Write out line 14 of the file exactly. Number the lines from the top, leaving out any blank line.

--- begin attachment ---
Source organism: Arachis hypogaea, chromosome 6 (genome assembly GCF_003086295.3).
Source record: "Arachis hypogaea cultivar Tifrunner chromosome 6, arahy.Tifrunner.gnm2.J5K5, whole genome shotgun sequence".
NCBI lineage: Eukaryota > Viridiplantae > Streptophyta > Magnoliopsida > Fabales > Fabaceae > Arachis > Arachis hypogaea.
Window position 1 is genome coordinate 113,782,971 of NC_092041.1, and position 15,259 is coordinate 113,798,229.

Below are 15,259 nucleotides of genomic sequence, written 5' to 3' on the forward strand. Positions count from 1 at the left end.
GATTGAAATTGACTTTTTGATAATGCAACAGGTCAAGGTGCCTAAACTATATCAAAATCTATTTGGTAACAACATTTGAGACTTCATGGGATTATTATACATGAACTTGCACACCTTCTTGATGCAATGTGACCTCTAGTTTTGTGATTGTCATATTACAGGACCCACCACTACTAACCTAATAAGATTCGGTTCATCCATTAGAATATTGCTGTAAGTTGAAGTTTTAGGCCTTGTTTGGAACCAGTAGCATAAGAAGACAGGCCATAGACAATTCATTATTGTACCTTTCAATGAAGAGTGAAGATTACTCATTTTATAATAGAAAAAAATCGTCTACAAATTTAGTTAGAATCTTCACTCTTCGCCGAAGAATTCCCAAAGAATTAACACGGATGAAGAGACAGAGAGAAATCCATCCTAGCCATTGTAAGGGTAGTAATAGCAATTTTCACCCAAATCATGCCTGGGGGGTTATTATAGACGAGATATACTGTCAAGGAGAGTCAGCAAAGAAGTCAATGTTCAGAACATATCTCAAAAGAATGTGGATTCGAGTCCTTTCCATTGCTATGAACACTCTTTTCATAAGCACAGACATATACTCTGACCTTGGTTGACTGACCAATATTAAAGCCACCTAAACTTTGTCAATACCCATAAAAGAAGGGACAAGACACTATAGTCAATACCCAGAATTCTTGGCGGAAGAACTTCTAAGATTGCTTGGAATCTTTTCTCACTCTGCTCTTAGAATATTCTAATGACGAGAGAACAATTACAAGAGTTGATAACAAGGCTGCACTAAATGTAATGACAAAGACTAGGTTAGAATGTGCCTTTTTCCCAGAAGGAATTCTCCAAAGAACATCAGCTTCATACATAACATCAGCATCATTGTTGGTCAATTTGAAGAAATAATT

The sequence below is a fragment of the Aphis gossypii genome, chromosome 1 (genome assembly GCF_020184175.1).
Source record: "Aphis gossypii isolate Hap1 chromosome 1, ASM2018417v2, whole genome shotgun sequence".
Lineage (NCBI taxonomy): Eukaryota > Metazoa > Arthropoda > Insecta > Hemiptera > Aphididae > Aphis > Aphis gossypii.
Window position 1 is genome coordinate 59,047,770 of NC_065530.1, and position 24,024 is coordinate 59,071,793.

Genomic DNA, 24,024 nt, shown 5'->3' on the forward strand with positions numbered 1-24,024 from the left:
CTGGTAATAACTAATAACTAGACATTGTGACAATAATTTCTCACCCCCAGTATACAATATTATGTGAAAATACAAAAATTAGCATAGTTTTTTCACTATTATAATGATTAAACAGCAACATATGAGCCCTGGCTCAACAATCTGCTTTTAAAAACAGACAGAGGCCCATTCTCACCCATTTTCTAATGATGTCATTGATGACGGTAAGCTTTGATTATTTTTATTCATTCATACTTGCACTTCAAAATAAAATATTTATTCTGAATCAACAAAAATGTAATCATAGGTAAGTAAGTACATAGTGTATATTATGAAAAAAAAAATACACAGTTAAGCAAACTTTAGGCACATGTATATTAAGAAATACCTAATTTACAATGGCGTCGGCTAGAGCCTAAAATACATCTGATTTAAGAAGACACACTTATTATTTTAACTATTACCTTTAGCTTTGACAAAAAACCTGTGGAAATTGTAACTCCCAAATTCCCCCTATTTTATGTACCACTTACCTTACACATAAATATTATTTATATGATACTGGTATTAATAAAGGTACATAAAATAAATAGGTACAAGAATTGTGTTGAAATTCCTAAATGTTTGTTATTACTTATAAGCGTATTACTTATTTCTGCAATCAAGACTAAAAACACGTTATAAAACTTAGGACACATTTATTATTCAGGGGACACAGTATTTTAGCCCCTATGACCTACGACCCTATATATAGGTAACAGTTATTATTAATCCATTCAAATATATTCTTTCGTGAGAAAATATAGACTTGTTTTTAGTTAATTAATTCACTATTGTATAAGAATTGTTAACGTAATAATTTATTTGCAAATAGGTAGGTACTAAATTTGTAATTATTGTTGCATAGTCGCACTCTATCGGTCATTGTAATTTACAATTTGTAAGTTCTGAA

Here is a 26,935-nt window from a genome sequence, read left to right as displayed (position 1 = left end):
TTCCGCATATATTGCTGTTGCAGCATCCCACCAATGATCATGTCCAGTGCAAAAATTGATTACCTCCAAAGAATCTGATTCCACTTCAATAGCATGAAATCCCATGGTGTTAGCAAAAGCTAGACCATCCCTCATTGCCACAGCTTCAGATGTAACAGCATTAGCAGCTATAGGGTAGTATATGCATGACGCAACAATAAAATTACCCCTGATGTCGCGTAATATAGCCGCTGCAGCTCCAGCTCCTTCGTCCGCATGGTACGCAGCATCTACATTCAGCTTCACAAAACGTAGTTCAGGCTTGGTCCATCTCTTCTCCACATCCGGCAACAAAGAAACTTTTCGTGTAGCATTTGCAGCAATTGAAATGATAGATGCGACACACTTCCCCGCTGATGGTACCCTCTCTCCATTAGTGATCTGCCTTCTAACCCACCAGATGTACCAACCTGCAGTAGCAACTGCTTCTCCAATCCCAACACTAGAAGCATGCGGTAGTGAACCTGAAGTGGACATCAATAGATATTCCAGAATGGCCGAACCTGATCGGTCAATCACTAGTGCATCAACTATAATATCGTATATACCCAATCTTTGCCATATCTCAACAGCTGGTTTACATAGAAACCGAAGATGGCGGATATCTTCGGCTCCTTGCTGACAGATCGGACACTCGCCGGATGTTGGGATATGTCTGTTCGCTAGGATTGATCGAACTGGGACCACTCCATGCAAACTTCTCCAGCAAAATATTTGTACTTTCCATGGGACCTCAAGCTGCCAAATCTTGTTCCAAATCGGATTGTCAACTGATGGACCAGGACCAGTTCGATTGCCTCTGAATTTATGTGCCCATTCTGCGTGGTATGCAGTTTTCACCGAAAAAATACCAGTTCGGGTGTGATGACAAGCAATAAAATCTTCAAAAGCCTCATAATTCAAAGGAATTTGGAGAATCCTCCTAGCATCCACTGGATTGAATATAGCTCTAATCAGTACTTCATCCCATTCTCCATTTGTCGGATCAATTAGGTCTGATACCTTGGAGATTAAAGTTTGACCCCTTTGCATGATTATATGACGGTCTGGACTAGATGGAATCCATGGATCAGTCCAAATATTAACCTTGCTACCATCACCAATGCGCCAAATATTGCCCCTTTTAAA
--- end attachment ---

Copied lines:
TTCCGCATATATTGCTGTTGCAGCATCCCACCAATGATCATGTCCAGTGCAAAAATTGATTACCTCCAAAGAATCTGATTCCACTTCAATAGCATGAAATCCCATGGTGTTAGCAAAAGCTAGACCATCCCTCATTGCCACAGCTTCAGATGTAACAGCATTAGCAGCTATAGGGTAGTATATGCATGACGCAACAATAAAATTACCCCTGATGTCGCGTAATATAGCCGCTGCAGCTCCAGCTCCTTCGTCCGCATGGTACGCAGCATCTACATTCAGCTTCACAAAACGTAGTTCAGGCTTGGTCCATCTCTTCTCCACATCCGGCAACAAAGAAACTTTTCGTGTAGCATTTGCAGCAATTGAAATGATAGATGCGACACACTTCCCCGCTGATGGTACCCTCTCTCCATTAGTGATCTGCCTTCTAACCCACCAGATGTACCAACCTGCAGTAGCAACTGCTTCTCCAATCCCAACACTAGAAGCATGCGGTAGTGAACCTGAAGTGGACATCAATAGATATTCCAGAATGGCCGAACCTGATCGGTCAATCACTAGTGCATCAACTATAATATCGTATATACCCAATCTTTGCCATATCTCAACAGCTGGTTTACATAGAAACCGAAGATGGCGGATATCTTCGGCTCCTTGCTGACAGATCGGACACTCGCCGGATGTTGGGATATGTCTGTTCGCTAGGATTGATCGAACTGGGACCACTCCATGCAAACTTCTCCAGCAAAATATTTGTACTTTCCATGGGACCTCAAGCTGCCAAATCTTGTTCCAAATCGGATTGTCAACTGATGGACCAGGACCAGTTCGATTGCCTCTGAATTTATGTGCCCATTCTGCGTGGTATGCAGTTTTCACCGAAAAAATACCAGTTCGGGTGTGATGACAAGCAATAAAATCTTCAAAAGCCTCATAATTCAAAGGAATTTGGAGAATCCTCCTAGCATCCACTGGATTGAATATAGCTCTAATCAGTACTTCATCCCATTCTCCATTTGTCGGATCAATTAGGTCTGATACCTTGGAGATTAAAGTTTGACCCCTTTGCATGATTATATGACGGTCTGGACTAGATGGAATCCATGGATCAGTCCAAATATTAACCTTGCTACCATCACCAATGCGCCAAATATTGCCCCTTTTAAA